|The first excerpt represents the past or something you must release, and is drawn from From the Earth to the Moon by Jules Verne:
morals and politics may be discussed, and even solved.
Twenty-six minutes well employed are worth more than twenty-six
years in which nothing is done. Some seconds of a Pascal or a
Newton are more precious than the whole existence of a crowd of
"And you conclude, then, you everlasting talker?" asked Barbicane.
"I conclude that we have twenty-six minutes left," replied Ardan.
"Twenty-four only," said Nicholl.
"Well, twenty-four, if you like, my noble captain," said Ardan;
"twenty-four minutes in which to investigate----"
"Michel," said Barbicane, "during the passage we shall have
From the Earth to the Moon
|The second excerpt represents the present or the deciding factor of the moment, and is drawn from Glasses by Henry James:
which I had always been much of a devotee. I arrived too late for
the first act of "Lohengrin," but the second was just beginning,
and I gave myself up to it with no more than a glance at the house.
When it was over I treated myself, with my glass, from my place in
the stalls, to a general survey of the boxes, making doubtless on
their contents the reflections, pointed by comparison, that are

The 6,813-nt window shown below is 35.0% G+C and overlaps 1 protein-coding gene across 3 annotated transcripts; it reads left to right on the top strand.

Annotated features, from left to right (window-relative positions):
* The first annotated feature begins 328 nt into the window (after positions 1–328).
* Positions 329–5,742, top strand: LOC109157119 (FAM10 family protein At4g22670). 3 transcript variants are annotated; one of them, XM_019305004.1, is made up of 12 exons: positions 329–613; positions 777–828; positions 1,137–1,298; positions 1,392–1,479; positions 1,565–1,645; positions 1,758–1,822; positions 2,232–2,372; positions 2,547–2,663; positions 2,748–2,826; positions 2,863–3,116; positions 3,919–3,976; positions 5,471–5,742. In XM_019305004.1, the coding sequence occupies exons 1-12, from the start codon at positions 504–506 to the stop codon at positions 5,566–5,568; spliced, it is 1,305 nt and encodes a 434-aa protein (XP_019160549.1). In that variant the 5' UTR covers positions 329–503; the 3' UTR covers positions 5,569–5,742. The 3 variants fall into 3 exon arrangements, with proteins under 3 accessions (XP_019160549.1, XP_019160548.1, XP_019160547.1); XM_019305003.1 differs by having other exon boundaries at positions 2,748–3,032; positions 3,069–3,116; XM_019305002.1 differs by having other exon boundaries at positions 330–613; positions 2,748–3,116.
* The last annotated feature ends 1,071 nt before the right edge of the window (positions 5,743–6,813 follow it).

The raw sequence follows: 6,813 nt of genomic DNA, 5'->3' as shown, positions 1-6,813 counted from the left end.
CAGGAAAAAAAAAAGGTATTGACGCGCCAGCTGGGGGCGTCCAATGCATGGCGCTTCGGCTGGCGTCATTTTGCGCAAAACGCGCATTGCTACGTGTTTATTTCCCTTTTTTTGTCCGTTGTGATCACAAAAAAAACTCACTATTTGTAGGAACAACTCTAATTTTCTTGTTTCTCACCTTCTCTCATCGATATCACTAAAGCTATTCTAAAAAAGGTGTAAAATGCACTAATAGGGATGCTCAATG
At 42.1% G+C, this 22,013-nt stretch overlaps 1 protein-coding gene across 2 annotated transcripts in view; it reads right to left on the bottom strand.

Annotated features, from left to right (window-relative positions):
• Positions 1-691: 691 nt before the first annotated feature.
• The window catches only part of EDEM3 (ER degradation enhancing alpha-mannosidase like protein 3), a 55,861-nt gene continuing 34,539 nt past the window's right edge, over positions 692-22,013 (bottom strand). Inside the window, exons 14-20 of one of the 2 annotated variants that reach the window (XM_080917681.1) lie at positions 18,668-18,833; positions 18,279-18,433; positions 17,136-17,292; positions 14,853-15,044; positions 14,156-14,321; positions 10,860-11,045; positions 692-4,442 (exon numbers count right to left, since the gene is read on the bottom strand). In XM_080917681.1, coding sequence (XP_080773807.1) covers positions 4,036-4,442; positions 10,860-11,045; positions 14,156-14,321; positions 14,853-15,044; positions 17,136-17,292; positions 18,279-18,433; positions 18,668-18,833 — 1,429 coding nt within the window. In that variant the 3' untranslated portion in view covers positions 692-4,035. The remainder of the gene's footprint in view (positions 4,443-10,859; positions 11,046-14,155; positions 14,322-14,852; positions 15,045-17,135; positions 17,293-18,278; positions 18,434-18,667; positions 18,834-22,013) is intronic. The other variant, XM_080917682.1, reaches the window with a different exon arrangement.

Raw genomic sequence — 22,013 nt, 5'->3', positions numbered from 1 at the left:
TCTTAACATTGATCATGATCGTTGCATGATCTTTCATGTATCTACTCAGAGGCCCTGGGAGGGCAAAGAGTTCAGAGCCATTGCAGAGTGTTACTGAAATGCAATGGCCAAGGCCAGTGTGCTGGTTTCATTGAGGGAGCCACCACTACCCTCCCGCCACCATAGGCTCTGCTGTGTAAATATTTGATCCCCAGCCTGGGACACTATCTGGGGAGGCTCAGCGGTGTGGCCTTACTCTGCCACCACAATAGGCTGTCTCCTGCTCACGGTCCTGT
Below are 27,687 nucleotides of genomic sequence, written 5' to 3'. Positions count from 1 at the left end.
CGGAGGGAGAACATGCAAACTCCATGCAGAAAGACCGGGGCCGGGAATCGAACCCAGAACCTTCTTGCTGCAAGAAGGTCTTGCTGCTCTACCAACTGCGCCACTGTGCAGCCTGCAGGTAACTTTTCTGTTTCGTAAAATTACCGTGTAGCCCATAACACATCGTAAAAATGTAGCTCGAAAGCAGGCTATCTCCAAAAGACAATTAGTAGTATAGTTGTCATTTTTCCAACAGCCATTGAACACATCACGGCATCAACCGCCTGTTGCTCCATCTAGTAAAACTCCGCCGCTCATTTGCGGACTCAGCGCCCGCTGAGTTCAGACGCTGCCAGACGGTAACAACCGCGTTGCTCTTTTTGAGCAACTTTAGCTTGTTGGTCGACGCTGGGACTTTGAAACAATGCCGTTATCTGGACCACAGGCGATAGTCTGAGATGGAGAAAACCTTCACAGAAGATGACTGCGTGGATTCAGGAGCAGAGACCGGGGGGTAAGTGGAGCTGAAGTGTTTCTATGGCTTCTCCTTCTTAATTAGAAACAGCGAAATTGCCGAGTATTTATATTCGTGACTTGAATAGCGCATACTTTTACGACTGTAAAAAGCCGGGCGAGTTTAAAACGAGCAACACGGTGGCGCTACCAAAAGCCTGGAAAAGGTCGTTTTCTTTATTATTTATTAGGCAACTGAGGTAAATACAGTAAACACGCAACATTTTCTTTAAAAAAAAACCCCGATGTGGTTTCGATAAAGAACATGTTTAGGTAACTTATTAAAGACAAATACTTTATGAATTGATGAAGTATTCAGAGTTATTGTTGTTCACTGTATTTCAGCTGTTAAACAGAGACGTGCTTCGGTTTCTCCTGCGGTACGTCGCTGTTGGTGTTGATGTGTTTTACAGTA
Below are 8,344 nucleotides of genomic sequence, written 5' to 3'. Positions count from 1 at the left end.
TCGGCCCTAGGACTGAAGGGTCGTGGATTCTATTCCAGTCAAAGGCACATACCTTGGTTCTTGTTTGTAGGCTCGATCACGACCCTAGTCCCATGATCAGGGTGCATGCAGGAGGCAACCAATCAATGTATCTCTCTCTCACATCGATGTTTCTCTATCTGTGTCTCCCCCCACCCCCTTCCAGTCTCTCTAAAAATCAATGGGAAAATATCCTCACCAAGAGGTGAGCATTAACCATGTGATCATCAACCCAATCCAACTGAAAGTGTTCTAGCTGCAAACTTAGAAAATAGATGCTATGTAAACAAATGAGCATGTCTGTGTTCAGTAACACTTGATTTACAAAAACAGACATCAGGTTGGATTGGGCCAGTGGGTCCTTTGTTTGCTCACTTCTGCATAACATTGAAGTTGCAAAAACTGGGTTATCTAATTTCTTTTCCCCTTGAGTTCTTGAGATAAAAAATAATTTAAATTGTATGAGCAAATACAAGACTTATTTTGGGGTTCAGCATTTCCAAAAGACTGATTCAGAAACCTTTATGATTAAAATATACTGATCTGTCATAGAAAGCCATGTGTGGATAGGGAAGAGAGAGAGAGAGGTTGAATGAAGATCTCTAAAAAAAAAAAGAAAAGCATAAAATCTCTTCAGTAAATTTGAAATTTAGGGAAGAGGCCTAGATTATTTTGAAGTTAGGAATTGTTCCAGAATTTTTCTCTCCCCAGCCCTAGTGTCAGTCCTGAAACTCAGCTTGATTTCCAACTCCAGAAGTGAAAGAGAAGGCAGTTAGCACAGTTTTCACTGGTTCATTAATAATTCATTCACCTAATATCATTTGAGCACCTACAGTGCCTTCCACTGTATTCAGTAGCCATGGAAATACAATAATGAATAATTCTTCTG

most familiar to the wanderer restored to London. There was the
common sprinkling of pretty women, but I suddenly noted that one of
these was far prettier than the others. This lady, alone in one of
the smaller receptacles of the grand tier and already the aim of
fifty tentative glasses, which she sustained with admirable
|The third excerpt represents the future or something you must embrace, and is drawn from Democracy In America, Volume 2 by Alexis de Toqueville:
acquired in our time an importance which they never had before:
many of the greatest interests of mankind depend upon them. I
think that if the statesmen of aristocratic ages could sometimes
contemn forms with impunity, and frequently rise above them, the
statesmen to whom the government of nations is now confided ought
to treat the very least among them with respect, and not neglect
them without imperious necessity. In aristocracies the
observance of forms was superstitious; amongst us they ought to
be kept with a deliberate and enlightened deference.
Another tendency, which is extremely natural to democratic
nations and extremely dangerous, is that which leads them ta